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Expect softened sales as JobKeeper ends, warns ARA

The Australian Bureau of Statistics (ABS) has confirmed retail sales increased 9.1% through the year to February, however sales are expected to soften in the coming months as JobKeeper and the JobSeeker supplement conclude, and some retailers begin to cycle panic-buying from last year.
There was strong year-on-year growth across the major categories of retail with household goods (up $855 million or 18%) clothing, footwear and personal accessories (up $284 million or 14%) department stores (up $88 million or 6%) and food retailing (up $779 million or 7%). However, cafés, restaurants and takeaway food services were down $88 million or 2%.
Australian Retailers Association CEO Paul Zahra said while JobKeeper has been a saviour, keeping businesses afloat through the worst of the pandemic, there are two cohorts of retail that are most at risk now that the wage subsidy is gone.

“The outlook for retail trade remains robust, however the economic recovery is uneven and not everyone is benefiting from the same levels of spending. Travel retailers and SMBs in our CBDs continue to suffer and will be hardest hit by the end of JobKeeper coupled with the end of leasing protections,” Zahra said.

Cafés, restaurants and takeaway food services were down $88 million or 2%
“While it is encouraging to see the steady return of office workers to CBDs, occupation rates remain significantly lower than normal. Coupled with the absence of international visitors and lower domestic visitors within CBDs, the outlook remains devastating for these retailers – as it does for retailers reliant on global travel, with expectations around the return of international travel remaining in the distant future. Unfortunately, this group of retailers are a forgotten cohort, falling outside the existing government support schemes.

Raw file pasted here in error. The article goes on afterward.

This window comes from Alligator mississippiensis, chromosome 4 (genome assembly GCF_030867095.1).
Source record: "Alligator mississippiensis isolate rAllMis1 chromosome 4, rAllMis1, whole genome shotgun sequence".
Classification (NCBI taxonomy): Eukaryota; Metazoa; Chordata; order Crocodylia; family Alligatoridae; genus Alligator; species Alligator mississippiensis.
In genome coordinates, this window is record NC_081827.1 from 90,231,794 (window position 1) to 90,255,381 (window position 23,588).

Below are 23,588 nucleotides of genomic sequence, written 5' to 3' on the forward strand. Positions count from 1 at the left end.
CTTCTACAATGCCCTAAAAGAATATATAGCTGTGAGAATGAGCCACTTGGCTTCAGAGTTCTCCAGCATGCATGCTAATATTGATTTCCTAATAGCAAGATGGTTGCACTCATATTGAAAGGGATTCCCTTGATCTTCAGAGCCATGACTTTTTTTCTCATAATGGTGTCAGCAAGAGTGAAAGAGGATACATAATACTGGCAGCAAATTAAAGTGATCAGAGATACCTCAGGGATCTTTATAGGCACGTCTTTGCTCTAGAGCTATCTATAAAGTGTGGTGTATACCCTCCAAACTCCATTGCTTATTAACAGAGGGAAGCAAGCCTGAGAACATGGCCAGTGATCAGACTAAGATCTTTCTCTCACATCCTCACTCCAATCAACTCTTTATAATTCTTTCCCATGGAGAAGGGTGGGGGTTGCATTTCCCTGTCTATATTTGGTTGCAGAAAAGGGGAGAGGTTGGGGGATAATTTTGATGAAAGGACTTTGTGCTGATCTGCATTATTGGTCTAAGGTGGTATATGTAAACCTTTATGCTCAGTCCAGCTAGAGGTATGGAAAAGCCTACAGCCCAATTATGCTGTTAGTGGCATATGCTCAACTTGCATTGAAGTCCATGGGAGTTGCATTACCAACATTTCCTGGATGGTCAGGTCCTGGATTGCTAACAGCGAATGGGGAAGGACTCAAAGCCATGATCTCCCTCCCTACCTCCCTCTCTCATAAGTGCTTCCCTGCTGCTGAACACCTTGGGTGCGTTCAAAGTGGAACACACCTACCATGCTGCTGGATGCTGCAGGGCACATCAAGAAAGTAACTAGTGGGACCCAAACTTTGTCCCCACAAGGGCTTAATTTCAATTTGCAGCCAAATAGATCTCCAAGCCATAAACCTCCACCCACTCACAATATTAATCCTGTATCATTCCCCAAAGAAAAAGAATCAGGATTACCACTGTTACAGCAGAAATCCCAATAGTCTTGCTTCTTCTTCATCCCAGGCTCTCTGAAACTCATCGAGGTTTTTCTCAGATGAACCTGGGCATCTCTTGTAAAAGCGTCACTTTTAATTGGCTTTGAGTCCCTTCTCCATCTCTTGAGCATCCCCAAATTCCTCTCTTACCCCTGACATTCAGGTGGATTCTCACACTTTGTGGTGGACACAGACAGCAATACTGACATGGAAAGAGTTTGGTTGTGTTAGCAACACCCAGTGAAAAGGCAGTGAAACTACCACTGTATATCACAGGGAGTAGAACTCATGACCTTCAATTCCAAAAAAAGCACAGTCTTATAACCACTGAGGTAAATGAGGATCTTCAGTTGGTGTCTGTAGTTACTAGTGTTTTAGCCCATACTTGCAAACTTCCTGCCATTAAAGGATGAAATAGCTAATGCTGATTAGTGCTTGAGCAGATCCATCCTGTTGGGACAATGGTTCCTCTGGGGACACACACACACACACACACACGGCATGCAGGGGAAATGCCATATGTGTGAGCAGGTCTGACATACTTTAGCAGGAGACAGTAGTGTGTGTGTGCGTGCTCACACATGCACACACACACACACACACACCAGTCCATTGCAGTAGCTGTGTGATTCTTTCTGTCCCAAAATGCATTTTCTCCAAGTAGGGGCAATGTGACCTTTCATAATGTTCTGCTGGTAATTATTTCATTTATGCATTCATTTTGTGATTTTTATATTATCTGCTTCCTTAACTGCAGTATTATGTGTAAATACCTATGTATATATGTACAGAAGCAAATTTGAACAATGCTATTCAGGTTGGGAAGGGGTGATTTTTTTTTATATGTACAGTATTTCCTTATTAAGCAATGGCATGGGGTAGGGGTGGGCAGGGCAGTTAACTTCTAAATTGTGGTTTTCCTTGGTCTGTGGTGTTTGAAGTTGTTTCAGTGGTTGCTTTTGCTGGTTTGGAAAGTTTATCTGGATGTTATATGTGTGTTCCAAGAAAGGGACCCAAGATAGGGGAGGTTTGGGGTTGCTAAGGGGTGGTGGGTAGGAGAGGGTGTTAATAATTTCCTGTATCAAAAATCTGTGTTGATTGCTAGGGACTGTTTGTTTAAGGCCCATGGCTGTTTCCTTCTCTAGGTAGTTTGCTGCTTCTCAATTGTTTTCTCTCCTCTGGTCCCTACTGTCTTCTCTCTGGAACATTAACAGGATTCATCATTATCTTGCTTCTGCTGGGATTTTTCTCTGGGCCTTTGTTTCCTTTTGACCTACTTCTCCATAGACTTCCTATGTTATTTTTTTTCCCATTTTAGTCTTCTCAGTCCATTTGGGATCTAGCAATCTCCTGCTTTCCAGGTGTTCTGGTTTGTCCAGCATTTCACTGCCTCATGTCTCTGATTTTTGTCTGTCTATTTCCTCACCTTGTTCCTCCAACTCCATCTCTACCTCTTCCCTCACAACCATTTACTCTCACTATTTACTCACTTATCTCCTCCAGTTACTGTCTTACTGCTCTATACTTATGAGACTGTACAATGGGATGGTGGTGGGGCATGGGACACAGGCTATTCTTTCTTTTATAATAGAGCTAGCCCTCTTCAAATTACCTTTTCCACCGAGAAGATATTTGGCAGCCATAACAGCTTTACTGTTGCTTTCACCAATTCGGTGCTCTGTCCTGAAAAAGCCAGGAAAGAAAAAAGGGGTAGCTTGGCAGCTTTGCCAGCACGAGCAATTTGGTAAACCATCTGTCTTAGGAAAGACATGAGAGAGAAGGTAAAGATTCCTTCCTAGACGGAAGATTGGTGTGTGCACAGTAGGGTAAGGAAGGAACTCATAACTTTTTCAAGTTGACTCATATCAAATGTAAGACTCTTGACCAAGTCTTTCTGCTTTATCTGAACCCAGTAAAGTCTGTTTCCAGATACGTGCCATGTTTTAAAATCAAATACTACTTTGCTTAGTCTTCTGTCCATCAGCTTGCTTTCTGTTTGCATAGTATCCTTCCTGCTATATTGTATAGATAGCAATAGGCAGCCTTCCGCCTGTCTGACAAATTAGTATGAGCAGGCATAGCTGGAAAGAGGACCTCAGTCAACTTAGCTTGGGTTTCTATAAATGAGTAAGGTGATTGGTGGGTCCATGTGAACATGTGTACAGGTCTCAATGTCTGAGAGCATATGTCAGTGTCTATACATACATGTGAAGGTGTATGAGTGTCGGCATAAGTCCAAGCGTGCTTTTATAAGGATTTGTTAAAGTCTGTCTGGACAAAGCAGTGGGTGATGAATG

“The COVID threat remains alive as we’ve seen with the recent outbreak in Brisbane, which has spread to Northern NSW. Lockdowns and restrictions come at a tremendous cost to retail, and they are counting the cost of lost turnover during one of the busiest times of year, with many holiday-makers having to cancel their plans.
“Despite the setbacks, most retailers have been resilient through the COVID pandemic and we are hopeful of a solid second half with vaccinations continuing to rollout creating more certainty,” said Zahra.

“The retail figures for February are encouraging, and while we don’t expect a ‘fiscal cliff’ with the removal of JobKeeper, we do expect sales to soften in the coming months and some businesses are unfortunately in the process of letting people go, which will impact broader consumer spending, as will the reduced JobSeeker payments. Some retailers could see year-on-year sales soften as a result of the increased levels of panic buying we saw around this time in 2020.

“One of the bright spots through the pandemic has been the incredible growth of online trade, with sales increasing 52.5% through the year to February according to the ABS. New figures were also released this week by Australia Post showing 9 million – or 82% of Australian households shopped online in 2020.
“We’ve seen a powerful shift in consumer trends due to COVID and retailers have done an incredible job to boost their online offerings to better meet the needs of consumers and help keep sales moving through lockdowns and restrictions,” Zahra concluded.

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